As humans we are hard-wired to spot (or imagine) trends—give us two points and we can plot a line to infinity, give us an array of 50 points and we can draw a dozen constellations. Some articulated conceptual alignments, some kinships were entirely superficial: the chromatic bands of Deborah Chaney’s monotype echoed the pleats of Ting Liu’s black and white stage curtain, which nodded to the syncopated bars of Matt Magee’s reduction woodcut. The branching structure of spillage tied Szilvia Revesz’s marbling to the organic screenprints of Mark Williams and Janis Murovskis, and on to Jennifer Marshall’s botanical reductions.
Some broader tendencies were apparent: the romance with mass-market manqué editions was nowhere to be seen—almost half the inclusions were unique and among the remainder edition sizes were often in the single digits. At the same time, the printerly habits of layering, cutting and pasting—now the digital habits of everyday life—were everywhere, and the resulting friability of meaning was the show’s most visible subject.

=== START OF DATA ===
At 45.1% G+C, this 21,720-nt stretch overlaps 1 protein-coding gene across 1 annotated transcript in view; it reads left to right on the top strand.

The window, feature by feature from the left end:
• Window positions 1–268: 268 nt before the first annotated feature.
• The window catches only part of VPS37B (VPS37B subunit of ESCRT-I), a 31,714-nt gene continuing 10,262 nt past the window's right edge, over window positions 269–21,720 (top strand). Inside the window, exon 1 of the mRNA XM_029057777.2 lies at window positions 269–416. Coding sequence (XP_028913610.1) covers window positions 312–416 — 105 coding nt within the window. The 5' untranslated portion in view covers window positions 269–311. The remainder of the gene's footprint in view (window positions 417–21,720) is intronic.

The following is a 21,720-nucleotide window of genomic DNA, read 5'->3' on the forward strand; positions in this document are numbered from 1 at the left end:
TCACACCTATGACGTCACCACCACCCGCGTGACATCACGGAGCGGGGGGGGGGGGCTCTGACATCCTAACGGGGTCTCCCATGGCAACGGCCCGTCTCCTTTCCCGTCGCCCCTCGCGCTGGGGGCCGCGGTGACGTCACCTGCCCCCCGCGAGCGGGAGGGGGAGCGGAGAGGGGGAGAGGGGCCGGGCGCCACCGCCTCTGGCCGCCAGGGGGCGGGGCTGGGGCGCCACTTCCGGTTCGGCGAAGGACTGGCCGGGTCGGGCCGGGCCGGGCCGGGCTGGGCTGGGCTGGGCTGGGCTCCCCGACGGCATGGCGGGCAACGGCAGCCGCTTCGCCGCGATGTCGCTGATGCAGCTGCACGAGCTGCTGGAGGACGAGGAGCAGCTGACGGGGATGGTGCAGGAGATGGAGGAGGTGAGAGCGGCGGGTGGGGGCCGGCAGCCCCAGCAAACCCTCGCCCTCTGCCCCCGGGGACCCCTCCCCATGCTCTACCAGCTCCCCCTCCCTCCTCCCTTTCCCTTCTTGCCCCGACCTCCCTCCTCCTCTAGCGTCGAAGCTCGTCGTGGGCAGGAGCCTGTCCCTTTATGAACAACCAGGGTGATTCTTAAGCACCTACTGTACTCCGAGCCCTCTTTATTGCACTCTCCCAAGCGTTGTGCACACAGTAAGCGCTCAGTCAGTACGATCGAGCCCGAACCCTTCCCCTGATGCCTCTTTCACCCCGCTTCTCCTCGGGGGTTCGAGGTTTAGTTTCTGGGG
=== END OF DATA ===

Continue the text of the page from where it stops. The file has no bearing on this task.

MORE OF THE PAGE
Though completely different in appearance, John-Mark Schink’s layered architectonic remixes and Håkan Berg’s off-kilter object drawing both hover in the space between abstraction, naturalism and schematic representation. So does Chiara Principe’s beguiling dinosaur—a lower case “a” transformed into a brontosaurus through the simple expedient of filling in the negative space. The collected polygons in Marianne Dages’ letterpress Grid might be borrowed floorplans or inked-up lumber scraps; for the artist they embody “the boundary between the readable and the unreadable, the feeling of half-understanding one feels when experiencing a language they cannot speak.”4 The strategy of shifting the balance between the content of the image and the syntax used to reproduce it has been familiar since Warhol and Lichtenstein, but several artists here saw its deeper history. In Steven Arnerich’s untitled aquatint, a black-and-white photograph is broken down into the swelling curves and mass choreography once used by pictorial engravers, suspending the viewer between the urge to resolve the image and a desire to follow the course of line. Kate Shepherd says her etchings were “inspired by repetitive lines in Rembrandt and Durer’s prints,” but their incipient elegance is knocked askew by intense color and printing misregistrations derived from cheap comics.5